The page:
By Jim Montague, Executive Editor
DON'T FREAK out. That’s the main thing. No one ever truly improved their security—let alone their industrial network security—by panicking and overreacting.
Unfortunately, after years of having to do little or nothing to address potential security issues, many network managers and engineers are being jolted into immediate action by visions of hackers and terrorists laying waste to their networks and control applications. Unfortunately again, many are reflexively jumping on quick-fix hardware and software solutions that promise iron-clad protection, but typically deliver inadequate or ineffective results. So, that’s where all the Y2K vendors went!
This brings us to the second main thing. Security requires adaptive intelligence—your intelligence. To engage it, users probably will have to do things they’d rather not do. Besides staying focused, they must thoroughly inventory their whole industrial network, and identify every way data gets in and goes out. And, even worse, they need to create an open, close, ongoing relationship with their IT colleagues.
Yes, there are no magic bullets or miracle cures here. Just the long, slow, unglamorous chipping away that common-sense vigilance always seems to demand, especially to stay ahead of ever-evolving threats. Sure, it’s boring, but it’s more effective than anything else.
More Connectvity = More Vulnerability
In past years, process control engineers often had to worry more about accidental security breaches typically resulting from non-malicious, well-meaning mistakes by internal users. This situation has changed, mostly because it’s much easier now for even inexperienced hackers to use widely disseminated software to launch many potentially destructive attacks on vulnerable networks (See Figure 1 below).
Software tools used by hackers are becoming more sophisticated and easier to use.
The few experts in the process control security field report that most large, corporate networks are probed and attacked—usually unsuccessfully—on an increasingly regular basis, sometimes three or four times per day. The experts add that virtually all network managers refuse to talk about their security experiences and resulting strategies because they fear it will increase their vulnerability.
The second force pushing process control networks into more vulnerable areas is the quickly multiplying link between process control systems and companies’ enterprise levels and the Internet—usually via Ethernet and wireless technologies. Many of these devices also are far more widely distributed on the plant floor and beyond, and so it’s harder to keep track of them.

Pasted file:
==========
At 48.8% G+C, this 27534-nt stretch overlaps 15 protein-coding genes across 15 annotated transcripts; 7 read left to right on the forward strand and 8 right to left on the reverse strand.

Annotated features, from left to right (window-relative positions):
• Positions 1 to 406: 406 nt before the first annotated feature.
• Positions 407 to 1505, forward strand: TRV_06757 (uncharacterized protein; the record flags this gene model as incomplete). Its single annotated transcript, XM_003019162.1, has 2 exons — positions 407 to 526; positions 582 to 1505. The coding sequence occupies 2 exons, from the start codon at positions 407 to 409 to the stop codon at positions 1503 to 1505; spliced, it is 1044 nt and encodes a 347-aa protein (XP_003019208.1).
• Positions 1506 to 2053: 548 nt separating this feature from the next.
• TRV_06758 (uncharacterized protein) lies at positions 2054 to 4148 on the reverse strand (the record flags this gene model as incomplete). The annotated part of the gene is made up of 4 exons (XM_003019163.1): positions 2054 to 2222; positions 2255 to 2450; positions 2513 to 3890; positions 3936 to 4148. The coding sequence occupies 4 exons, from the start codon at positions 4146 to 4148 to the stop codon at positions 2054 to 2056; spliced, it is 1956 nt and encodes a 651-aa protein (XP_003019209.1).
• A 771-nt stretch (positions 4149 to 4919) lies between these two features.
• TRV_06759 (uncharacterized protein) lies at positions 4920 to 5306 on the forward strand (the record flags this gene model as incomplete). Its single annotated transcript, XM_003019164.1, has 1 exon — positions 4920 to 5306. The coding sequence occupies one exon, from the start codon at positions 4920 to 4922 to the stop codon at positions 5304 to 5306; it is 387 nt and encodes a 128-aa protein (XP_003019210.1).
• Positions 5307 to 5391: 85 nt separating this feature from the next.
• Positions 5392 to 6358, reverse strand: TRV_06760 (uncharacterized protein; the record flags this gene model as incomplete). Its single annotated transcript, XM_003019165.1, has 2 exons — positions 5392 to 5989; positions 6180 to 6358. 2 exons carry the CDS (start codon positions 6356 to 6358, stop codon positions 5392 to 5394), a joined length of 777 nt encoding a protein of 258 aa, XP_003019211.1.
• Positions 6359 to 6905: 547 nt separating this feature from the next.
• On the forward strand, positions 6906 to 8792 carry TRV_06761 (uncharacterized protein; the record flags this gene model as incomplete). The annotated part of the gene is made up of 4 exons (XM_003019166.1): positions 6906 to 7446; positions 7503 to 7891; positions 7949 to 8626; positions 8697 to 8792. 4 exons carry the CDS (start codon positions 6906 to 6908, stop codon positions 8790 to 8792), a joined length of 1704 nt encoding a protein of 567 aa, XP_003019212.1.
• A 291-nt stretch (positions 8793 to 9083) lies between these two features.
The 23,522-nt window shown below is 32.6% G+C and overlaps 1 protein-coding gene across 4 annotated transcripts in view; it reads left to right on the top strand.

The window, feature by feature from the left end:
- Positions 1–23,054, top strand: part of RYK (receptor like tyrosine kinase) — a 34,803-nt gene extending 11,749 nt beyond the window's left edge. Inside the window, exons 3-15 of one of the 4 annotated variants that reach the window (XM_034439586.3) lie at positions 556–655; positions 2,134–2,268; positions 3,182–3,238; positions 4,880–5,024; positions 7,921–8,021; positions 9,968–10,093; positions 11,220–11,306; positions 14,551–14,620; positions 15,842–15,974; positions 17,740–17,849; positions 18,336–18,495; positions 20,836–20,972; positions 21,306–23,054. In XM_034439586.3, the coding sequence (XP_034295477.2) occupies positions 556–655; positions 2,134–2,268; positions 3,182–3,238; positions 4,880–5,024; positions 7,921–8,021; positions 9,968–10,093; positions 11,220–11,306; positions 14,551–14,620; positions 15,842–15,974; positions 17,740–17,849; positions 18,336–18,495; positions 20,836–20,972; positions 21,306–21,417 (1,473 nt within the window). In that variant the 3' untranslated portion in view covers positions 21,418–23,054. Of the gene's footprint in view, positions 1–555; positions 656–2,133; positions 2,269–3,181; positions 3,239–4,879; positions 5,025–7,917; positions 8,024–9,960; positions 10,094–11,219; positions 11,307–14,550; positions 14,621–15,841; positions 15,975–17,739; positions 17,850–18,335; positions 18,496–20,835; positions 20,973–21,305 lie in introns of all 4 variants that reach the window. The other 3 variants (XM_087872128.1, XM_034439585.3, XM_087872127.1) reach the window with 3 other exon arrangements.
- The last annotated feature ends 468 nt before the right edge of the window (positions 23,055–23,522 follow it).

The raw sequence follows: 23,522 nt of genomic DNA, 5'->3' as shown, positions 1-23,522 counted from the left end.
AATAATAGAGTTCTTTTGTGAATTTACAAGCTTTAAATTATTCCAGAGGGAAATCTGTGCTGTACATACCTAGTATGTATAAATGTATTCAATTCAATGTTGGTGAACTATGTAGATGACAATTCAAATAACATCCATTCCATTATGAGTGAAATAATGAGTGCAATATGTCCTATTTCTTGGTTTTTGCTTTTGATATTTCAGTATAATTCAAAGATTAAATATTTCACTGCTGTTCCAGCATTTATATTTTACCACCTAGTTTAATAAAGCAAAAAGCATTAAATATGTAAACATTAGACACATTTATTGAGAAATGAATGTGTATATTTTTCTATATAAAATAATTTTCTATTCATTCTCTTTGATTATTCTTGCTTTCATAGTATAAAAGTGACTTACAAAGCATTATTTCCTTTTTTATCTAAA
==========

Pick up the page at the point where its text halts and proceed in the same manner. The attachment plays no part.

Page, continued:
“One of the biggest security issues we struggle with is the operating system changes that seem to happen weekly with Microsoft,” says Tony Tenison, control instrumentation manager at Sverdrup Technology, a system integration division of Jacobs Engineering in Tullahoma, Tenn. “The updates require us to be connected, but that makes us more vulnerable. However, if we don’t get the software patches we need, then we have lousy system performance. It’s a real Catch 22. We usually just live without the patch because most of them don’t apply to our operating system. We’ll only go out when we need a specific patch that will definitely improve our performance.”
Similarly, attacks against specific PLCs reportedly are becoming common because most now have Internet IP addresses and generate clear-text data, which can be monitored by outside entities. In response, several software solutions were developed in the past couple of years that can force a PLC into its administrative mode when an unauthorized device is detected. Unfortunately, this monitoring capability also can enable man-in-the-middle attacks, in which an external device inserts itself between a PLC and an HMI, poisons the HMI’s ARP table, and makes each think it’s seeing the other when they’re really interacting with the intruder.
“Process control system connections to the Internet and enterprise systems now account for 50% of all control system downtime,” says Rich Clark, information security analyst for Wonderware. “Research by Wurldtech Analytics indicates that, presently, 35% of all control system breaches are due to connectivity to the Internet, and a full 15% of those breaches or similar events can cause downtime. This scares everyone.”
While accidents and internal mischief still account for half of all control system downtime, the other half reportedly consists of external attacks. Of these, Clark reports that 50% are kiddie hackers and 50% are nation states or their agents probing for data gathering or industrial espionage purposes, including some genuinely malicious efforts to bring down applications and facilities.
Though software-based attacks have evolved in recent years, they usually still take the form of denial-of-service attacks or continual-buffer-overflow events. These attacks seek to overwhelm computing systems with numerous unnecessary requests for information or by delivering huge amounts of unneeded data.
So, the first logical question is, “Why allow any process control system to link to the Internet?” Clark adds there are almost as many reasons for connecting to the Internet as ways to do it. “This is a very slippery slope,” he says.